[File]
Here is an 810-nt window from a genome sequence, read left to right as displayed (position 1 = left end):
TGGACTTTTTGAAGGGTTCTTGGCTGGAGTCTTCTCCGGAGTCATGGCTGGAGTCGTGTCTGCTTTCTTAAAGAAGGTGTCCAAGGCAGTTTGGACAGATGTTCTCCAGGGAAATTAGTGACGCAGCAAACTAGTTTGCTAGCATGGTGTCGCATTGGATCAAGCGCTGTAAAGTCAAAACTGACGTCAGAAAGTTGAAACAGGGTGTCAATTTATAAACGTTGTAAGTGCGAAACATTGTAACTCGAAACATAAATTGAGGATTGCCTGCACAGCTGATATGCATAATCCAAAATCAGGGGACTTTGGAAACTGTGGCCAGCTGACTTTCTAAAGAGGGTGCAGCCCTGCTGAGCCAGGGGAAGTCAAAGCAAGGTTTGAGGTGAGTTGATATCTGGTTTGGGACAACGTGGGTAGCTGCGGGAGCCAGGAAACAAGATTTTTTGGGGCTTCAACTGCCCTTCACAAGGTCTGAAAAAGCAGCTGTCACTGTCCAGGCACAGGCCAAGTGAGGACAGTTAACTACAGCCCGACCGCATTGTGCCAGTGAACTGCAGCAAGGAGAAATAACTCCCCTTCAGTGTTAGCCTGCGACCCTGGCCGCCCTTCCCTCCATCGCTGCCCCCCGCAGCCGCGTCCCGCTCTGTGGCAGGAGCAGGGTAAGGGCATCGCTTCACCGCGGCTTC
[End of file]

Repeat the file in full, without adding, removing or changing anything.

Here is an 810-nt window from a genome sequence, read left to right as displayed (position 1 = left end):
TGGACTTTTTGAAGGGTTCTTGGCTGGAGTCTTCTCCGGAGTCATGGCTGGAGTCGTGTCTGCTTTCTTAAAGAAGGTGTCCAAGGCAGTTTGGACAGATGTTCTCCAGGGAAATTAGTGACGCAGCAAACTAGTTTGCTAGCATGGTGTCGCATTGGATCAAGCGCTGTAAAGTCAAAACTGACGTCAGAAAGTTGAAACAGGGTGTCAATTTATAAACGTTGTAAGTGCGAAACATTGTAACTCGAAACATAAATTGAGGATTGCCTGCACAGCTGATATGCATAATCCAAAATCAGGGGACTTTGGAAACTGTGGCCAGCTGACTTTCTAAAGAGGGTGCAGCCCTGCTGAGCCAGGGGAAGTCAAAGCAAGGTTTGAGGTGAGTTGATATCTGGTTTGGGACAACGTGGGTAGCTGCGGGAGCCAGGAAACAAGATTTTTTGGGGCTTCAACTGCCCTTCACAAGGTCTGAAAAAGCAGCTGTCACTGTCCAGGCACAGGCCAAGTGAGGACAGTTAACTACAGCCCGACCGCATTGTGCCAGTGAACTGCAGCAAGGAGAAATAACTCCCCTTCAGTGTTAGCCTGCGACCCTGGCCGCCCTTCCCTCCATCGCTGCCCCCCGCAGCCGCGTCCCGCTCTGTGGCAGGAGCAGGGTAAGGGCATCGCTTCACCGCGGCTTC